Last Saturday, with my husband at work and our twelve year old twins squabbling over something at high pitched volume, I sought refuge in the garage. I'd been meaning to clean it out since...I don't know when, and now seemed as good a time as any!
Lifting the garage door I was hit by the smell of old engine oil, paint and dust. When was the last time anyone came in here anyway? Feeling my way through the darkness, I reached the light switch and pulled it. The hanging bulb hesitated for a few seconds and then flickered reluctantly, as if it had been woken from a deep sleep.
Under the eerie yellow light I could make out a mountain of boxes pushed against the back wall, a pile of rags, an old bike separated from its front wheel, some paint cans...seemingly everything we had ever planned to take to the tip, mend or give to a charity shop was in here strewn haphazardly on the concrete floor. I sighed and wished I'd never opened the door!
In the background the girls were still arguing. Knowing that they would come to some agreement about whatever it was by themselves eventually, I decided I was better off staying out here. If I got involved it would lead to one or other of them in an all day sulk or cries of “You always take her side!” Apart from anything else, I wasn't sure how many more enraged slams the bedroom doors could take – and they weren't even teenagers yet! ‘I'll go in if there's blood' I thought, shifting the first box.
I'd lost count of the amount of creatures that had crawled out of the family debris even within the first hour! I remember my husband's reluctance to tackle the job at all came from a particularly bad encounter with a spider that he swore was the size of his hand! “I'm not going back in there unless some sort of spider exorcist goes in first!” That was five years ago and true to his word, he hasn't!
While tidying up, I was aware that my mind was only half on the job in hand. The other half was rushing through things I hadn't managed to finish at work. Phone calls that weren't made, people I hadn't managed to speak to on Friday – and looking at the mess strewn before me on the floor reminded me of my desk!
There was a time when Friday afternoon, was Friday afternoon! I could close the door and happily leave everything there until Monday. My weekends were my own –before husband and children, before meetings, expectations, mortgages, football matches, and dance classes...Wait. Damn it! Dance classes! “POPPY!” I yelled, almost dumping a box on my foot as I headed for the door, “...Poppy! You've got dance class! Get in the car now! Grace...Hurry up!”
Standing in the hallway I caught a glimpse of myself in the mirror. My hands were on my hips, my face was all red and I looked like I hadn't slept for a week. Oh God, I was... MY MOTHER! It was like somebody deflated a balloon inside me. Free spirit, Ha! That was all gone with the idealism of youth. I was bound to my hamster's wheel.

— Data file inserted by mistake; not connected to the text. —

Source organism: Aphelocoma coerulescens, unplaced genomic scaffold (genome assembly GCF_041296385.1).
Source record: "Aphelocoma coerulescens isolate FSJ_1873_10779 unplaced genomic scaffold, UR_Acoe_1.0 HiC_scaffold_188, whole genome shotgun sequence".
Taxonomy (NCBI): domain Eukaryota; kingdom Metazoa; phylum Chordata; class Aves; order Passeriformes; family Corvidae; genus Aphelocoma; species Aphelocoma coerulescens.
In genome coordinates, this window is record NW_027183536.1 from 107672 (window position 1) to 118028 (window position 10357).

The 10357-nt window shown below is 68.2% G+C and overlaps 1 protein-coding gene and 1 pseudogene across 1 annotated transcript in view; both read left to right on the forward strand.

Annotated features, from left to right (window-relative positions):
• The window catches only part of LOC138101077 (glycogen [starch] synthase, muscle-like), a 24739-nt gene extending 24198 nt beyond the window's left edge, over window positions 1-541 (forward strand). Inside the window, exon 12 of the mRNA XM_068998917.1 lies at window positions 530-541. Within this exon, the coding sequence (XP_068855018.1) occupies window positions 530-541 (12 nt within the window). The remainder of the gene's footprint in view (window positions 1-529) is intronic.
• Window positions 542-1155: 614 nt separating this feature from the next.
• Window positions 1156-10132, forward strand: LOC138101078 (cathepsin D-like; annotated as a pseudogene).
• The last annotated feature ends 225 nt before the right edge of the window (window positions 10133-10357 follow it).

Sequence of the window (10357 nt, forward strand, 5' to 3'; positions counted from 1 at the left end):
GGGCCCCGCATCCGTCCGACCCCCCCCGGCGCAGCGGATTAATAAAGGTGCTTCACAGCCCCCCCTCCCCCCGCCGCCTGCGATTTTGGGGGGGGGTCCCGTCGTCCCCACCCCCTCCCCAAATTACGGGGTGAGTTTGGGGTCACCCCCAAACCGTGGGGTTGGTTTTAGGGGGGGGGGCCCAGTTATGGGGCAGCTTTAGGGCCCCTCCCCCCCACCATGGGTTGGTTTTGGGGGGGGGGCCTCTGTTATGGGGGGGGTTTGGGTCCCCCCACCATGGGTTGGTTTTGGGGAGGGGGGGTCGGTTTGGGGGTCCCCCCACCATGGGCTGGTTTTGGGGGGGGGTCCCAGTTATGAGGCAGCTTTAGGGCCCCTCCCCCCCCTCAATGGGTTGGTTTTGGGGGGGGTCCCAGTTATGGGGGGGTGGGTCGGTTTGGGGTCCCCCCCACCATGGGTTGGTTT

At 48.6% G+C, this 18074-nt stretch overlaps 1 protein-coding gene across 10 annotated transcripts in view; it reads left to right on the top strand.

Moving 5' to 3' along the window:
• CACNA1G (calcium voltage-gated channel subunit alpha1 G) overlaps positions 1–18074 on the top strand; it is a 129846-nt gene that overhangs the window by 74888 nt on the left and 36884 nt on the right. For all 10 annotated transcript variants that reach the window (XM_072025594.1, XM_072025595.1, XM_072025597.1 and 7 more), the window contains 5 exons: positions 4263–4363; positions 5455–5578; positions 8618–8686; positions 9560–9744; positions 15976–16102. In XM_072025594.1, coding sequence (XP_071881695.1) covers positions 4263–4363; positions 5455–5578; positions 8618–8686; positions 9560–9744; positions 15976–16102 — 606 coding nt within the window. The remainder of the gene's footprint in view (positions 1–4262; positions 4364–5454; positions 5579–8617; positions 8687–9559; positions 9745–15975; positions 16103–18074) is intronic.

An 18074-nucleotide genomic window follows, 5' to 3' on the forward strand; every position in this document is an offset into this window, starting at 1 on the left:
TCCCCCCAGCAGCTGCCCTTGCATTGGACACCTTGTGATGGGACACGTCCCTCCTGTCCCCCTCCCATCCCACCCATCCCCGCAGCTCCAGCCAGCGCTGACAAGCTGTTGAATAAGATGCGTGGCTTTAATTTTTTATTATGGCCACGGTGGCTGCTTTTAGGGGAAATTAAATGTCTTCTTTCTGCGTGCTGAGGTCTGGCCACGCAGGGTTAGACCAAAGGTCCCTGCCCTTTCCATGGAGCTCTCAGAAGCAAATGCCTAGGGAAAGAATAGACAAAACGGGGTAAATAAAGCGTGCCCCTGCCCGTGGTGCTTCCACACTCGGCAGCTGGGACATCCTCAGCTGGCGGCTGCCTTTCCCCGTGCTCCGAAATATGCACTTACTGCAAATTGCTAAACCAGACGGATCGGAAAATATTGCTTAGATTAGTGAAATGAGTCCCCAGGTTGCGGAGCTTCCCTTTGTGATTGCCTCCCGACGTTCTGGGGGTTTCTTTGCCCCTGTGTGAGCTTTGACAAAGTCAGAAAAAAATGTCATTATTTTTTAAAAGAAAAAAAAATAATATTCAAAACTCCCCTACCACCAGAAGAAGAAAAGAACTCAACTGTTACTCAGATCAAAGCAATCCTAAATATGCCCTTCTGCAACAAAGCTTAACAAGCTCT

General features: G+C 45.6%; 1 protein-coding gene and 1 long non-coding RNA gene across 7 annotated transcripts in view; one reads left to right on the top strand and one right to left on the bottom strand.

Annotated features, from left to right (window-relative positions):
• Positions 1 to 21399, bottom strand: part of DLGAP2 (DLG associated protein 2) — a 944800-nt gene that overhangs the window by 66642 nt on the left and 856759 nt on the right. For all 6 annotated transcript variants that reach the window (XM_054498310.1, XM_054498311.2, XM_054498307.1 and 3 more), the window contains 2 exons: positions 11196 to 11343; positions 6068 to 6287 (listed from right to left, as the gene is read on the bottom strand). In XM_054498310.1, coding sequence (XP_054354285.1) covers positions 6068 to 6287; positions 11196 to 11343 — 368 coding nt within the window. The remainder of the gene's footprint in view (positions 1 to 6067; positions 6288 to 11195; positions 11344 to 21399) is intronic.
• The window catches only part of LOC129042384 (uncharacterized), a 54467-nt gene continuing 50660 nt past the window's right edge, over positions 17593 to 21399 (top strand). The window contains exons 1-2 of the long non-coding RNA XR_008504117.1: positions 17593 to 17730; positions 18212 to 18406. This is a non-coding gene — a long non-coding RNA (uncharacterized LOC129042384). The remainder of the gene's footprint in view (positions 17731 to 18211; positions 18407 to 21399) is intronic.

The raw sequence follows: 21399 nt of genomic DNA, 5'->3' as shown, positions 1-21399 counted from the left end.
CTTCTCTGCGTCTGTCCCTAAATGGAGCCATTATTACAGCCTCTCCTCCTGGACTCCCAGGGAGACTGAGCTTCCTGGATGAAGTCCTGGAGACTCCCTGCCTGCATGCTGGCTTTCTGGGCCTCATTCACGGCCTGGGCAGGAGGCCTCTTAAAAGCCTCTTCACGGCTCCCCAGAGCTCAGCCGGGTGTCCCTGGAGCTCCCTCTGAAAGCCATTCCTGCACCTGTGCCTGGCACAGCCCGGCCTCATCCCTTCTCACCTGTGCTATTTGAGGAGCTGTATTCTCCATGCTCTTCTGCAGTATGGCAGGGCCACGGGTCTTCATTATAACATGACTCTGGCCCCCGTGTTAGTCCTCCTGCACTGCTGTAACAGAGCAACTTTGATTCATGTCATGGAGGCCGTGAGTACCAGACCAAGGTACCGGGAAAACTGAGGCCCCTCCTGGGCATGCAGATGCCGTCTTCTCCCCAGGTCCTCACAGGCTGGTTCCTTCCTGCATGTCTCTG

Poppy was in front of me now waiting to go, and Grace stood behind her, pouting as usual. “Poppy, do you want to go to dance class? You don't have to go today. You don't have to go any day.” I didn't know what had come over me, but suddenly I felt guilty for taking Poppy to any sort of ‘class' at the weekends – even though it had been her choice. Poppy rolled her eyes, “Oh Mum...can we just GO”?! I felt better. “OK”I replied, and headed for the car.
The hour spent waiting for the lesson to finish passed more quickly than usual. We had dropped Grace off at a friend's house on the way – even managing to get a smile out of her! Sitting in the car alone, the silence was bliss. I watched the sun dance freely on the dashboard, and thought of my father. He always said he wanted a small boat when he retired. All he wanted was to sit and drink tea on the river while watching the sun reflecting off the water. He loved the peace and was waiting patiently for the day he could do that to his hearts content. With tears in my eyes I wished he'd made it. It was a shock when he died suddenly with only a year to go. Watching the sun again, I thought of his words to me on my twenty-first birthday, “Don't rush, time passes quickly enough. The clock is always ticking, my love, but you can stand still occasionally.”
The girls were quiet that evening. Poppy was practising a ballet move on the hall floor with her Ipod in her ears. She was in a world of her own. I watched as her pair of pink ballet shoes came skipping past me over and over. For a while I watched her face. She was perfectly happy and while she was dancing, it was like nothing else existed for her.
Grace had cheered up too. She was sitting on the stairs with the phone attached to her ear and if I wasn't mistaken, my formerly sourpuss daughter was giggling! Maybe I was doing something right after all. When she saw me coming towards her she mouthed the words ‘five more minutes Mum'. Shrugging my shoulders I smiled at her went outside to the garage.
‘It had to be here somewhere'... I thought, rummaging through the boxes - some of which we hadn't touched since we moved in. I felt an overwhelming sense of guilt because it shouldn't be in here at all. It belonged somewhere safe. Eventually at the bottom of a cardboard box that was still partially sealed with faded packing tape, I found it. A small blue velvet case, still soft on top but slightly worn now. The lid popped open with that distinctive sound you get with small jewellery or keepsake boxes. I peered inside at the silver clock attached to a fob. The hands had stopped moving at twenty to four on a day long gone by. Carefully, I turned over the watch and read the engraving made by a skilled hand,
‘In case you forget. Happy 21st. Dad.'